The author is an American who is the Lead Pastor of a Church in Boston, Mass, but who has also lived and engaged in Christian work in the UK, including in Edinburgh. So his work is accessible to us on this side of the Atlantic!
The title of the book sounds as if it may be advocating some sort of washy-washy, anything-goes-ism. But do not be deceived! This is NOT what Mabry is espousing.
He is deeply rooted in and committed to the Scriptures, and from his reading of the Scriptures he argues firstly, that there ARE certain core things which are non-negotiable for followers of Christ. These are the things on which we can and must take just one side: that God is God; that God is the creator of the universe and us; that Jesus is Lord and Saviour; and that we are saved by faith and not by works.
But on this basis, Mabry goes on to suggest that there are numerous other matters on which Christians have often come down on one side or the other, where the reality is that both sides are true and have to be held in tension with each other. He argues - cogently to my mind - that on these matters the Scriptures themselves present both sides as true, at one and the same time, and so we must treat them so, too.
The issues he discusses are:
- Divine sovereignty and human responsibility
- Humanity bearing the image of God and deeply flawed by sin
- Word and Spirit and Tradition
- Us and Them
- Victory and Suffering
- Love and Wrath
- Earthly Politics and the Kingdom of God
- Strong and Weak
- I and We
For each pairing, Mabry provides Scriptural evidence for each ‘side,’ and for the need to hold each ‘side’ in tension with the other. ‘Tension’ is NOT the same as ‘balance’! Rather than choosing 'either/or', tension involves living them both together as being both true at the same time, hard though that they may be. Mabry also suggests a Christian virtue that arises out of us seeking to hold each pair of ‘opposite’ truths in true tension. These virtues are (respectively): Humility; Prudence; Diligence; Kindness; Steadfast Faith; Charity; Justice; Meekness; and Love.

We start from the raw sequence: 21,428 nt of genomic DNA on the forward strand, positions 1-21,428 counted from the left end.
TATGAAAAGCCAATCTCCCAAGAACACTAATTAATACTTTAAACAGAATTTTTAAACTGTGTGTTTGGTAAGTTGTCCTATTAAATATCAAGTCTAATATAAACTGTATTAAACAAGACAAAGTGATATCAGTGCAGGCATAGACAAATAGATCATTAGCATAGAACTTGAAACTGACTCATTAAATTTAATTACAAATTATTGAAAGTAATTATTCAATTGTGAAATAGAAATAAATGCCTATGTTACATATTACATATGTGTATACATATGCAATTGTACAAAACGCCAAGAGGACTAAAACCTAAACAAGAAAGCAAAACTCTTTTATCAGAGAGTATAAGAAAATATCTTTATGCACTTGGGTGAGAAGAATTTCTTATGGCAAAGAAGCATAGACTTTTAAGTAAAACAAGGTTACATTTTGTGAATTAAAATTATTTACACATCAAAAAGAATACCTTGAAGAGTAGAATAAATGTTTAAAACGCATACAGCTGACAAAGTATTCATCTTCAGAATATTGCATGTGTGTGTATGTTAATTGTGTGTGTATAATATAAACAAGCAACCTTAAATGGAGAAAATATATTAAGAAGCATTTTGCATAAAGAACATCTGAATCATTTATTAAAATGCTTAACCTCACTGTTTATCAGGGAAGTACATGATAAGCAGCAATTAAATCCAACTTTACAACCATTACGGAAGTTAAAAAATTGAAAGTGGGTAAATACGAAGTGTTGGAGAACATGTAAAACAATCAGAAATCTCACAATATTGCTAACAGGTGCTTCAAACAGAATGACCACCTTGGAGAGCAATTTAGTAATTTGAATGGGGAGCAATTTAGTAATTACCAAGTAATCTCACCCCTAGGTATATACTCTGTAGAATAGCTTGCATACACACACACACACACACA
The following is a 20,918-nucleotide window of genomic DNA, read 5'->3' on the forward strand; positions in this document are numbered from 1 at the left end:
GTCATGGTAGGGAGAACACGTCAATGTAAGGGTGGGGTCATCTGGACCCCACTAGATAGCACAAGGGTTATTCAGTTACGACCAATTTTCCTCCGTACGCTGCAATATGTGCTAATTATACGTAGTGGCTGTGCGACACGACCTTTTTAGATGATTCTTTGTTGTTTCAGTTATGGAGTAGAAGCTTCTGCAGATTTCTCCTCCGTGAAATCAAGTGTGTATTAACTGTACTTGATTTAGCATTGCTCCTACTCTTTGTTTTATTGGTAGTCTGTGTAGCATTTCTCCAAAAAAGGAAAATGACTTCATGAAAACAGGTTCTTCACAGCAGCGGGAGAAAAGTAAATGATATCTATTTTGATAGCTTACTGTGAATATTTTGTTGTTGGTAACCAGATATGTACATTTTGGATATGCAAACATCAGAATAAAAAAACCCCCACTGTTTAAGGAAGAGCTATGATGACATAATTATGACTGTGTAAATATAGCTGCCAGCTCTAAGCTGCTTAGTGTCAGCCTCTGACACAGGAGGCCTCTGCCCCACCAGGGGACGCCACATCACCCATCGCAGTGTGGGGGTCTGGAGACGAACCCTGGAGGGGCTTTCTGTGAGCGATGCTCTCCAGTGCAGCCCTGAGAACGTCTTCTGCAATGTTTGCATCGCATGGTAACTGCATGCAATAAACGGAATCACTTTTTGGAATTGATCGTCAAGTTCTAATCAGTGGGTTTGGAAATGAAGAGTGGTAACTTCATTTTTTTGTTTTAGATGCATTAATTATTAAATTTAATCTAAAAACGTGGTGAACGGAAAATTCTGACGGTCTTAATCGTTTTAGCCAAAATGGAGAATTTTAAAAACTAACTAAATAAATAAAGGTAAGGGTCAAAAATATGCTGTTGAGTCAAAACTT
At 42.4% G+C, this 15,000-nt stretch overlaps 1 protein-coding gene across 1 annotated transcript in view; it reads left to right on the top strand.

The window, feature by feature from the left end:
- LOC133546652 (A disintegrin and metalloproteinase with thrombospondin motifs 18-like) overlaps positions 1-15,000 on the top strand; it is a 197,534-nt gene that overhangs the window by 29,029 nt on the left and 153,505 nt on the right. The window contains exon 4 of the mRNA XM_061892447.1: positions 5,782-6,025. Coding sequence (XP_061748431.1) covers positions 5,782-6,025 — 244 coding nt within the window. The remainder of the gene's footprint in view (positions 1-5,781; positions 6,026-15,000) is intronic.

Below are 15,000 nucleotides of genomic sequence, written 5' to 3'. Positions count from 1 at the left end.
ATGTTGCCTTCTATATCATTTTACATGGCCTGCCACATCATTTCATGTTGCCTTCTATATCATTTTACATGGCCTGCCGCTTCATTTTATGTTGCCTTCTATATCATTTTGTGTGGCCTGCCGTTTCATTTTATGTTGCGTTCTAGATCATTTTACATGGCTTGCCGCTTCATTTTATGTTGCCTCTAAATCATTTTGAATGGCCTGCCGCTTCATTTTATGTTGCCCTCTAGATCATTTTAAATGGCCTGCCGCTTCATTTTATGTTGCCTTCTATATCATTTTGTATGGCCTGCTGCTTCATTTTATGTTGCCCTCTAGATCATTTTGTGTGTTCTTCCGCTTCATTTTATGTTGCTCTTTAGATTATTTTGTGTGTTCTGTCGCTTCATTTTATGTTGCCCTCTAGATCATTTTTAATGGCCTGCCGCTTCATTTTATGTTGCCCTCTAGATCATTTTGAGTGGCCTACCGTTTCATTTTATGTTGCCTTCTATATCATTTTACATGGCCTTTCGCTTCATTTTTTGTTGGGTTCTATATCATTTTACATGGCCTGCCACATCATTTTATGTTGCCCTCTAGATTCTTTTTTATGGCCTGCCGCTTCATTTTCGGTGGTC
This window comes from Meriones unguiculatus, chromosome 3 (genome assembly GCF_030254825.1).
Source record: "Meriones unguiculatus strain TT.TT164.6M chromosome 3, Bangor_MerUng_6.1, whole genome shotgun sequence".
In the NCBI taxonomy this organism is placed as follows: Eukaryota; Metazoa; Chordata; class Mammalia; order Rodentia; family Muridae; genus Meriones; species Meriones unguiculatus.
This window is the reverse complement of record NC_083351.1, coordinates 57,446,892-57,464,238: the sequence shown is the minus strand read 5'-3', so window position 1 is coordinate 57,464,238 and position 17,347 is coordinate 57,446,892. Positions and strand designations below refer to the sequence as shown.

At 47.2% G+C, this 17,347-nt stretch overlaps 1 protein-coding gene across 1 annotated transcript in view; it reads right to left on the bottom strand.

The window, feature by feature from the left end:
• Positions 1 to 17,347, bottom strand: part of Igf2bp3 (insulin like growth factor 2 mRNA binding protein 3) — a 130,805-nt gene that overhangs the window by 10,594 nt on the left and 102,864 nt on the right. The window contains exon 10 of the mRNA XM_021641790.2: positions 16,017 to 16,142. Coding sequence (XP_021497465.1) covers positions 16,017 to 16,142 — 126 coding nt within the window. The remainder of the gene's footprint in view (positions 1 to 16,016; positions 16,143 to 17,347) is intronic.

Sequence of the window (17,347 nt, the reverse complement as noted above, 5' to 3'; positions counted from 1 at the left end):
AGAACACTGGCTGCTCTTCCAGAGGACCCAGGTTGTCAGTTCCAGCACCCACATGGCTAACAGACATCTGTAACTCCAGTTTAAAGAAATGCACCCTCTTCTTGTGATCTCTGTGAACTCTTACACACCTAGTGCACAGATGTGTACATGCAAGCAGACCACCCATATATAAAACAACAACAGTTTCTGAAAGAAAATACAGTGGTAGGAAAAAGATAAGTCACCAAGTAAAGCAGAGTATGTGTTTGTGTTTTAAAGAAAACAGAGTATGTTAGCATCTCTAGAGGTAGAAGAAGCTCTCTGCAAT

Mabry acknowledges that almost all of us tend to gravitate more towards one of each of these pairings than the other, and that holding them in tension is hugely difficult. But, he argues (rightly, I think) that if we are to be true followers of Christ we must do so.
The book is very readable, with plenty of good examples (often from Mabry’s own life) and worthwhile, even though it was clearly completed and in press before the Coronavirus and the lockdown changed much of life as we know it.
This book is available to purchase from The Good Book Company.
Chris Knights, Lordshill Church of England, Southampton